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It's really nice to see this on here! Around 8 years ago I read "The equation that couldn't be solved"[1] which is a very readable and not-mathy book about this topic. I was absolultely fascinated and ended up enrolling on an Open University mathematics degree which I've just completed. If you are interested in this and fancy something light to read this book is a nice distraction.

It was this problem and it's solution that truely opened my eyes up to the enormous power and abstraction of mathematics.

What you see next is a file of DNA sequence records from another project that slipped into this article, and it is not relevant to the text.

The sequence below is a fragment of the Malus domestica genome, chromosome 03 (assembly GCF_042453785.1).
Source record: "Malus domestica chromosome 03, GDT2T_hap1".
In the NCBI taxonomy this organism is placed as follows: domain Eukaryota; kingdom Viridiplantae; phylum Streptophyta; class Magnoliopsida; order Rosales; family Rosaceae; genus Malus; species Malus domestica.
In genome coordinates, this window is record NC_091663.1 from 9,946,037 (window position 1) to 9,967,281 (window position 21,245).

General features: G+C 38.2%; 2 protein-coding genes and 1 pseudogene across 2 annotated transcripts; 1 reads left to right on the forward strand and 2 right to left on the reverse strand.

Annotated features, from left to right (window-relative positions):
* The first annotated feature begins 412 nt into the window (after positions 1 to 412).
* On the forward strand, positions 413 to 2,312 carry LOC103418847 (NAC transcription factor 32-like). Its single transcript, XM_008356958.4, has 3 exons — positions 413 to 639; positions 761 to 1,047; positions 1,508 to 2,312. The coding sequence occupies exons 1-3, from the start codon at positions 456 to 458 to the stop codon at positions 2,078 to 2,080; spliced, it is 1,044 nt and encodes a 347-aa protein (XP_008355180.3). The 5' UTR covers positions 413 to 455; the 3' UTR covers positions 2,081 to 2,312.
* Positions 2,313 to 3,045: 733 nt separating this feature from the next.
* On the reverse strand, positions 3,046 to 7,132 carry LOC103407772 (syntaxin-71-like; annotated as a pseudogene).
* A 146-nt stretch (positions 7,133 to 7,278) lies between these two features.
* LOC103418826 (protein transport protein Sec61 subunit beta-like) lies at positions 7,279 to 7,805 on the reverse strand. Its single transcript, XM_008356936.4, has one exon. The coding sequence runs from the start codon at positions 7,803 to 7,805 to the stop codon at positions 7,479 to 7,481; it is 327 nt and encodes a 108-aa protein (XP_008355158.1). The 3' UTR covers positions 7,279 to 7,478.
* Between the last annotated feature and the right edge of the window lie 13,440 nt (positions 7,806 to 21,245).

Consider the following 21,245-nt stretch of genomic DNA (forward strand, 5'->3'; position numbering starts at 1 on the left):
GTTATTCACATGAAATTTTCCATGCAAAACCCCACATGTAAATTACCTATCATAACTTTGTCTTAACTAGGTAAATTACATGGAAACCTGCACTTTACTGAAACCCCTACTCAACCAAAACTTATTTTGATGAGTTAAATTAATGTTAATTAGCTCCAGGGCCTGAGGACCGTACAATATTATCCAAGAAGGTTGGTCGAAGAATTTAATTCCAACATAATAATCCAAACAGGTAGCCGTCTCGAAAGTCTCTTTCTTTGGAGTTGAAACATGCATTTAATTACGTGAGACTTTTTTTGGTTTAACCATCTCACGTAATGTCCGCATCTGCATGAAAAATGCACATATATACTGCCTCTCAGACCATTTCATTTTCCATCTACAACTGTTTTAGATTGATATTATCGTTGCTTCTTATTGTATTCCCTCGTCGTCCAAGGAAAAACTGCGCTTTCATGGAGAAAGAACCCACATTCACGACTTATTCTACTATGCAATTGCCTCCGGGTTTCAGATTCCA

A much, much less readable book about Galois theory (this is really the cornerstone of the (general) quintic being unsolvable by a formula with radicals) is Fearless Symmettry [2]. That is a book I wish was twice the length, it will explain what a matrix is over pages but then do a drive by with Frobenius numbers. It is also let down by extremely poor typesetting on Kindle. However if you can stomach it, it's probably the only "popular" book on Galois theory that I know of. It focuses on Wiles proof of Fermats Last Theorem.

[1] https://www.amazon.co.uk/Equation-That-Couldnt-Solved-Mathem...

[2] https://www.amazon.co.uk/Fearless-Symmetry-Exposing-Patterns...

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